Complications of Gastroenteritis

Authored by Dr Laurence Knott, 20 Sep 2017

Patient is a certified member of
The Information Standard

Reviewed by:
Dr Adrian Bonsall, 20 Sep 2017

Complications are uncommon in the UK. They are more likely in the very young, in pregnant women, or in the elderly.

They are also more likely if you have an ongoing (chronic) condition such as diabetes or if your immune system may not be working fully. For example, if you are taking long-term steroid medication or you are having chemotherapy treatment for cancer.

Possible complications include the following:

  • Lack of fluid (dehydration) and salt (electrolyte) imbalance in your body. This is the most common complication. It occurs if the water and salts that are lost in your stools (faeces), or when you have been sick (vomited), are not replaced by you drinking adequate fluids. If you can manage to drink plenty of fluids then dehydration is unlikely to occur, or is only likely to be mild and will soon recover as you drink. Severe dehydration can lead to a drop in your blood pressure. This can cause reduced blood flow to your vital organs. If dehydration is not treated, kidney failure may also develop. Some people who become severely dehydrated need a drip of fluid directly into a vein. This requires admission to hospital.
  • Reactive complications. Rarely, other parts of the body may react to an infection that occurs in the gut (intestines). This can cause symptoms such as joint inflammation (arthritis), skin inflammation and eye inflammation (either conjunctivitis or uveitis). Reactive complications are uncommon when a virus causes gastroenteritis.
  • Spread of infection to other parts of your body such as your bones, joints, or the meninges that surround your brain and spinal cord. This is rare. If it does occur, it is more likely if gastroenteritis is caused by salmonella infection.
  • Persistent diarrhoea syndromes may rarely develop.
  • Irritable bowel syndrome is sometimes triggered by a bout of gastroenteritis.
  • Lactose intolerance can sometimes occur for a while after gastroenteritis. This is known as secondary or acquired lactose intolerance. Your gut lining can be damaged by the episode of gastroenteritis. This leads to lack of a chemical (enzyme) called lactase that is needed to help your body digest a sugar called lactose that is in milk. Lactose intolerance leads to bloating, tummy (abdominal) pain, wind and watery stools after drinking milk. The condition gets better when the infection is over and the gut lining heals. It is more common in children.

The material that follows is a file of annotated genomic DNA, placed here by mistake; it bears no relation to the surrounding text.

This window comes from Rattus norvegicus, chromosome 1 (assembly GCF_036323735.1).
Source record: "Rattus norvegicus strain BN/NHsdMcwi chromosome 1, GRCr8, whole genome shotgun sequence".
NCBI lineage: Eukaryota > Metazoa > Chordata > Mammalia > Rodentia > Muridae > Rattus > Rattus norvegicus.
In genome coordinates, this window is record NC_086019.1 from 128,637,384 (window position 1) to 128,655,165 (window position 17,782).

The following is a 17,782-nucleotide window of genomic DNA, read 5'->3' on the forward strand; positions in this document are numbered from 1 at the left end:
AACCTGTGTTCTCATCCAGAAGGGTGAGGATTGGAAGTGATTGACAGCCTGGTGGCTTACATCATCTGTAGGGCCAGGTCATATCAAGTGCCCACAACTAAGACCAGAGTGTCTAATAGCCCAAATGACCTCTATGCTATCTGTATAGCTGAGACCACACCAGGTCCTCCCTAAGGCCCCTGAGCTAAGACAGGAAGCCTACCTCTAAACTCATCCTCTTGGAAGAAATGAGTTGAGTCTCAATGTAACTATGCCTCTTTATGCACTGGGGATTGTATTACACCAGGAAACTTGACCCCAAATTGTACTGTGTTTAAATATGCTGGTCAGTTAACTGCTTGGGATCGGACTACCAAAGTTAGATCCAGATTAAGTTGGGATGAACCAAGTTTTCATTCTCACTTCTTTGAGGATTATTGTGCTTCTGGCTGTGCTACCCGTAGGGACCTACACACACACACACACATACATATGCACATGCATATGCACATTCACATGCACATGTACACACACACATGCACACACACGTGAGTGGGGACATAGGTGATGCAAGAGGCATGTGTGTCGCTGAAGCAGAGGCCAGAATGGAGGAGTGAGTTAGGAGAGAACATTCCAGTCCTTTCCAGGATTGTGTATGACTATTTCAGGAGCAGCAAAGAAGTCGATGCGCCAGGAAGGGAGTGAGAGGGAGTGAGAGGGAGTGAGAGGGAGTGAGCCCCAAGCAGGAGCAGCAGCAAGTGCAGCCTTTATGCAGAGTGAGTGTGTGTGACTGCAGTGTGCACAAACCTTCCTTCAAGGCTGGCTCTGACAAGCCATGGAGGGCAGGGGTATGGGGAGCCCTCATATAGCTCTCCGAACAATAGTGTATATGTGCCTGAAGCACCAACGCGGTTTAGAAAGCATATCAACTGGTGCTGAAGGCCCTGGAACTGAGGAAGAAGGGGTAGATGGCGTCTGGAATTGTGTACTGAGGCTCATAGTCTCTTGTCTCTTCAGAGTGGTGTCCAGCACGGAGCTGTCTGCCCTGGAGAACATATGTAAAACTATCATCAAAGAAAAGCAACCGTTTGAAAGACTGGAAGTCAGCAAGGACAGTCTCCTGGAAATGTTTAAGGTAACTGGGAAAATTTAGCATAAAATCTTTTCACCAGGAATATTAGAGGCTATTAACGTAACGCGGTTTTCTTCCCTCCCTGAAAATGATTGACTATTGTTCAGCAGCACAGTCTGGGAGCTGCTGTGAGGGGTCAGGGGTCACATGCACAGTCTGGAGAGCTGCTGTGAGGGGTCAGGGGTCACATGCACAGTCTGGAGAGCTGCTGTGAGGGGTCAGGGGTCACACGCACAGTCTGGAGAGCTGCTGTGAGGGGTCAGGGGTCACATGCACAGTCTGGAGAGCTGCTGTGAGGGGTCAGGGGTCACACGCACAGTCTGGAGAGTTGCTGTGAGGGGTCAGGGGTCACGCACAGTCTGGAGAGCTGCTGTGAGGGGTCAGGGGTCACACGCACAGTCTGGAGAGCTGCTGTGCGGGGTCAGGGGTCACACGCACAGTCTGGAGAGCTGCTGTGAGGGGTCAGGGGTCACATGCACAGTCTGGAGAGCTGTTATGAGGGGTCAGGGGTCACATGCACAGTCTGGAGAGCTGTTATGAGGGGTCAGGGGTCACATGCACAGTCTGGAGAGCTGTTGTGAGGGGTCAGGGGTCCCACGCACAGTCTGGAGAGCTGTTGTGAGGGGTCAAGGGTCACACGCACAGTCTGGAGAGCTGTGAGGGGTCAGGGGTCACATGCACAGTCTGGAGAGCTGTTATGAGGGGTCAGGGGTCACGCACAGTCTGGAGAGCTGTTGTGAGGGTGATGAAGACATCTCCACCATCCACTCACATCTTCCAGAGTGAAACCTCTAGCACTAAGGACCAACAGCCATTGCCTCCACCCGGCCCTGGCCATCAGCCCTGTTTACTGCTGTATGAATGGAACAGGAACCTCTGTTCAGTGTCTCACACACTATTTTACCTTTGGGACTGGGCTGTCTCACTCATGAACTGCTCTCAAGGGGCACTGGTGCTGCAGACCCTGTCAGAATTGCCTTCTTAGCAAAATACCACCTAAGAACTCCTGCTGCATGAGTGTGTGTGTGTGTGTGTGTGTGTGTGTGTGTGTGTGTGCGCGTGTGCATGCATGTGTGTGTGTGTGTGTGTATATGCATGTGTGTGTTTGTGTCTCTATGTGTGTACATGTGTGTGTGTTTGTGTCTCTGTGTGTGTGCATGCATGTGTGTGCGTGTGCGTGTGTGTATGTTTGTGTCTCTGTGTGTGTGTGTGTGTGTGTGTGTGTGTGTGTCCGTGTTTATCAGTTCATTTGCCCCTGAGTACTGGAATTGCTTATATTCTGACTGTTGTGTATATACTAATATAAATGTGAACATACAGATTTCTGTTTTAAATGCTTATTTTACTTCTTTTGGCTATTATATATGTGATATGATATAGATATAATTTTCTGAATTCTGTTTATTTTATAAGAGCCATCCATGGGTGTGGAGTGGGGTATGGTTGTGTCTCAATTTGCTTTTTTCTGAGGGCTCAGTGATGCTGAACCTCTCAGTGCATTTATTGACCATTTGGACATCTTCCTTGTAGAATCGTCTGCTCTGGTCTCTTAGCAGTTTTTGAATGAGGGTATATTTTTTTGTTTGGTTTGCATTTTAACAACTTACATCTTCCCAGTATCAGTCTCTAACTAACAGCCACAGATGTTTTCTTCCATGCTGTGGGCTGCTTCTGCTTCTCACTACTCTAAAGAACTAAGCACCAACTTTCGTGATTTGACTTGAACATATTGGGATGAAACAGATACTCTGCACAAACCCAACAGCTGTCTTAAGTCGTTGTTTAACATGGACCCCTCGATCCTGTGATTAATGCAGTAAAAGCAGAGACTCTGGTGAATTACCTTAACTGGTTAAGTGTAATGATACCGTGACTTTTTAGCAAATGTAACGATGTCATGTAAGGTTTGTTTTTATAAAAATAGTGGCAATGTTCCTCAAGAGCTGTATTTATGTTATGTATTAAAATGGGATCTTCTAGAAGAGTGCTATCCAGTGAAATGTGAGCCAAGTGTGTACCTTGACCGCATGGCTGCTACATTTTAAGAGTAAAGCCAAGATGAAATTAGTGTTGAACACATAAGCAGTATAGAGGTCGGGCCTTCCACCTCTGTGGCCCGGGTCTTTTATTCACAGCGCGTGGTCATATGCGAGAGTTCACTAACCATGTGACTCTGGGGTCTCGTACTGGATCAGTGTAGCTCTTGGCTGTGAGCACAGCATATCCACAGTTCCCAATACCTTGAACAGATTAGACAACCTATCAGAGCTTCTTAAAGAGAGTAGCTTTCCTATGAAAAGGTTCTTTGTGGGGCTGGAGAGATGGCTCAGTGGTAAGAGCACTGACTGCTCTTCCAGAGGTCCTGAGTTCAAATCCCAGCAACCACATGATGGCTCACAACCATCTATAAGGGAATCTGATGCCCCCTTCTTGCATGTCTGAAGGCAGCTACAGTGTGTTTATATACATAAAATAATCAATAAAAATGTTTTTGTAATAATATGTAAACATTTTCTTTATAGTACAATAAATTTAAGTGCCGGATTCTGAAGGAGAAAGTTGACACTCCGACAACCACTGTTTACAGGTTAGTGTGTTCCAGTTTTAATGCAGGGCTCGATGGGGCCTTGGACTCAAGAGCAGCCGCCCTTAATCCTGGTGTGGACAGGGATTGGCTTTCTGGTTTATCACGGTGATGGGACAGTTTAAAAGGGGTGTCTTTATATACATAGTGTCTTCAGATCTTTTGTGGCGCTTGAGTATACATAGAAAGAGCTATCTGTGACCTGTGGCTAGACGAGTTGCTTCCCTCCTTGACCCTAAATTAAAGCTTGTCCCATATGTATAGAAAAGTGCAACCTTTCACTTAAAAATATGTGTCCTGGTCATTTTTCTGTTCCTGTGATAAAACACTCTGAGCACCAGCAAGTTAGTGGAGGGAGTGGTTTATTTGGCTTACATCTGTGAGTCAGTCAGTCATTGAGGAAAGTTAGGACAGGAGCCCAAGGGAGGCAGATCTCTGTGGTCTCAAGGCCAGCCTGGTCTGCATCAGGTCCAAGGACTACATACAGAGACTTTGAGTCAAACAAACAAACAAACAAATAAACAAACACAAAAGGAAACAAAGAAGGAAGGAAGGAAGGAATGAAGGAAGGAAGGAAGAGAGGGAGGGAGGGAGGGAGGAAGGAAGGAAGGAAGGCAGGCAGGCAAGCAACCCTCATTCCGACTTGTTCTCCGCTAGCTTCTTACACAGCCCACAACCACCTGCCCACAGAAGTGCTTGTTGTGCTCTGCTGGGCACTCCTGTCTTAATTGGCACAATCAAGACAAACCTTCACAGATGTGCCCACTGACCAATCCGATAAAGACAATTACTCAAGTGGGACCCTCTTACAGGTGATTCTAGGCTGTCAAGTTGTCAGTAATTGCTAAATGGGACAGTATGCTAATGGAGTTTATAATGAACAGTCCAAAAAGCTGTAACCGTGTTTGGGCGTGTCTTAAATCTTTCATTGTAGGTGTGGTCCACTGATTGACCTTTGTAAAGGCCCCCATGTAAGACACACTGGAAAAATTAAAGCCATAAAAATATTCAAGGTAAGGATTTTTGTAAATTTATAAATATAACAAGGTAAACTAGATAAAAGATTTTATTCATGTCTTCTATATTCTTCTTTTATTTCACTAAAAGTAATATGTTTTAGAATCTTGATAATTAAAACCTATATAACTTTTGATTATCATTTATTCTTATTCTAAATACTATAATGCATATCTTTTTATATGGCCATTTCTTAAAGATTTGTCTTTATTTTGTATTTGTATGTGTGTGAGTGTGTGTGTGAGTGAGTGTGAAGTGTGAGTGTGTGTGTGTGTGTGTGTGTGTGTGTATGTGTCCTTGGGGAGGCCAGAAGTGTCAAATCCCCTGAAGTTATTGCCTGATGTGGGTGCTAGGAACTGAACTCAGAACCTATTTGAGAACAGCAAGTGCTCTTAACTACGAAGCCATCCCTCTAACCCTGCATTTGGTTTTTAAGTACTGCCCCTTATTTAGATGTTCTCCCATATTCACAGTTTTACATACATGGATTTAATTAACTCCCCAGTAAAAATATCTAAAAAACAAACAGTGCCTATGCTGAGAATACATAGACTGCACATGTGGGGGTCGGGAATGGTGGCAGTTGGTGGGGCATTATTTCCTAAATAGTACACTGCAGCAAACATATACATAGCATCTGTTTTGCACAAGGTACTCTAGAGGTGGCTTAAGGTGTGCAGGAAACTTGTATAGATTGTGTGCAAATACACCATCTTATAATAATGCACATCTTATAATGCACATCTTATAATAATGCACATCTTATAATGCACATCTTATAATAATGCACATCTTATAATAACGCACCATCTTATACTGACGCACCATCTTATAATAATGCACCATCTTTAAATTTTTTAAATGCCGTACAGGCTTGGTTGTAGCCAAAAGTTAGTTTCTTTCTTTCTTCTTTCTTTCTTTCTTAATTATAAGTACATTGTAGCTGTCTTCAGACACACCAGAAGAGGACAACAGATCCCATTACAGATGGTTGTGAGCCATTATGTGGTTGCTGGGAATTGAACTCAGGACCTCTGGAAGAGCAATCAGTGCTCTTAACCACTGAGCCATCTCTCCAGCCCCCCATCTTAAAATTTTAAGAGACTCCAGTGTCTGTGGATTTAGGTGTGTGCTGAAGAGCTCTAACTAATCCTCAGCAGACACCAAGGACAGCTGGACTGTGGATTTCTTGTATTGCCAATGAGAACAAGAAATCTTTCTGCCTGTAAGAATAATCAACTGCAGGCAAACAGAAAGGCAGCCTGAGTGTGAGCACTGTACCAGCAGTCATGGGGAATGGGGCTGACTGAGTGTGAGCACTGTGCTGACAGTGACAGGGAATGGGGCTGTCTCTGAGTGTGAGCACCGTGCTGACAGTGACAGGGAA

• Haemolytic uraemic syndrome is another potential complication. It is rare and is usually associated with gastroenteritis caused by a certain type of E. coli infection. It is a serious condition where there is anaemia, a low platelet count in the blood and kidney failure. It is more common in children. If recognised and treated, most people recover well.
  • Reduced effectiveness of some medicines. During an episode of gastroenteritis, certain medicines that you may be taking for other conditions or reasons may not be as effective. This is because the diarrhoea and/or vomiting means that reduced amounts of the medicines are taken up (absorbed) into your body. Examples of such medicines are medicines for epilepsy, diabetes and contraception. Speak to your doctor or practice nurse if you are unsure of what to do if you are taking other medicines and have gastroenteritis.

Further reading and references

Finally, after years of suffering from frequent throat clearing,(after my ENT's couldnt help me) and niether did gasteroenterologists. I got the endoscopy done and I have had been diagnosed with...

Mrchase24
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